Friday, December 12, 2008

Whose Numbers Are Right?

In a recent post, Okie Funk states that U.A.W. workers make an average of $55 an hour while foreign-owned plant workers make an average of $45 an hour. He cites the New York Times as his source.

However, in a recent post supplied to me by Muskogee Politico it states that workers for Ford make an average of $70.51 an hour, GM workers $73.26 an hour and Chrysler workers an average of $75.86 while workers for Toyota, Honda and Nissan average about $48.00 an hour. He cites Forbes magazine as his source.

All of these hourly wages, by the way, include wages AND benefits.

The question I have is, whose numbers are right? Who are we to believe?

Doc Hoc says we should not place the responsibility of the problems in Detroit on the auto workers. Personally, I think we should not blame them entirely but they should accept partial responsibility. They are still making a hell of a lot more money than most teachers make in a year. It does not seem right to me that someone that never went to college a day in their life (or might have even dropped out of high school) has a job making twice, sometimes three times as much as a person who worked hard to finish college and get a job teaching and shaping our young minds.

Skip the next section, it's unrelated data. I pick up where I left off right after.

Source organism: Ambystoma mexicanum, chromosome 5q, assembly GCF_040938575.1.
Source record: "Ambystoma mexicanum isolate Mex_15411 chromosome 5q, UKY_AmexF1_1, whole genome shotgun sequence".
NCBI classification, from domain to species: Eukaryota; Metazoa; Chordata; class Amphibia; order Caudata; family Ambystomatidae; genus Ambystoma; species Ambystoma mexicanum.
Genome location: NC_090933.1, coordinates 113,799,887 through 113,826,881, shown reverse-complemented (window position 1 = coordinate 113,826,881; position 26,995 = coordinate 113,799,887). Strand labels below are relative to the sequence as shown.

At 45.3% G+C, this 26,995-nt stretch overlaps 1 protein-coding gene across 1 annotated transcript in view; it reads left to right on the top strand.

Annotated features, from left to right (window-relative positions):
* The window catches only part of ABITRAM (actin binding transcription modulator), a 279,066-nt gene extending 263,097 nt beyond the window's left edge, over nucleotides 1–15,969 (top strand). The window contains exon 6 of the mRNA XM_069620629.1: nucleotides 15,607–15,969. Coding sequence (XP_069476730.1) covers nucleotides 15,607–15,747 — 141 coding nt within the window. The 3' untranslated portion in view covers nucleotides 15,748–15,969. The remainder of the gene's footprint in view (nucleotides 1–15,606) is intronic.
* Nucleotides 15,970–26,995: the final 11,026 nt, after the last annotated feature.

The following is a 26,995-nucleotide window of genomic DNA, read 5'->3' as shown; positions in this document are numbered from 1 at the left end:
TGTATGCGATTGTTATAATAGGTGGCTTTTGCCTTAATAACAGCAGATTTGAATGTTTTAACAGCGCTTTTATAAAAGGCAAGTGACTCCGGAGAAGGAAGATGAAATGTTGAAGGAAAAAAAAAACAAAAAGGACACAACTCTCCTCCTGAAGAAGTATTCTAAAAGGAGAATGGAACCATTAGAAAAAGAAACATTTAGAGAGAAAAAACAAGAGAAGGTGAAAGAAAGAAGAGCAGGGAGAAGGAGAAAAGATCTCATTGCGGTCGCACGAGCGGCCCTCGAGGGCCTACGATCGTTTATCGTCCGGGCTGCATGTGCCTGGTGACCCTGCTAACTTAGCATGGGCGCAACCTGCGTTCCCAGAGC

Just my opinion though. What do you think?


  1. Hourly wages for UAW workers at GM factories are about equal to those paid by Toyota Motor Corp. at its older U.S. factories, according to the companies. GM says the average UAW laborer makes $29.78 per hour, while Toyota says it pays about $30 per hour.

    That doesn't include healthcare and pension costs


  2. What is your source for these numbers?

  3. Skye is right. See my previous comment on the not as pro-union post citing factcheck for more on this. The link is here:

    There are many people opposed to the bailout, but a small group of union haters are taking this opportunity to bash on the UAW using erroneous numbers.

    If you desire, you can see my post on the matter here:

  4. The pensions kill the auto companies, but so do the execs. Their little "excursion" to DC the first time could have been better spent. The companies are wasteful, produce wasteful vehicles and do not practice adaptive management. They need some major reform-- as an entire industry!

  5. Oh I absolutely and wholeheartedly agree that the unions are the entire cause of the problem. I think that the corrupted CEOs are an even bigger problem. Those crooks need to accept some smaller salaries and I would even go so far as to say the men currently holding those positions need to be given other employment opportunities.

    Let the companies start over from scratch with men that are not as crooked and will take less money for the good of the country and the good of their companies.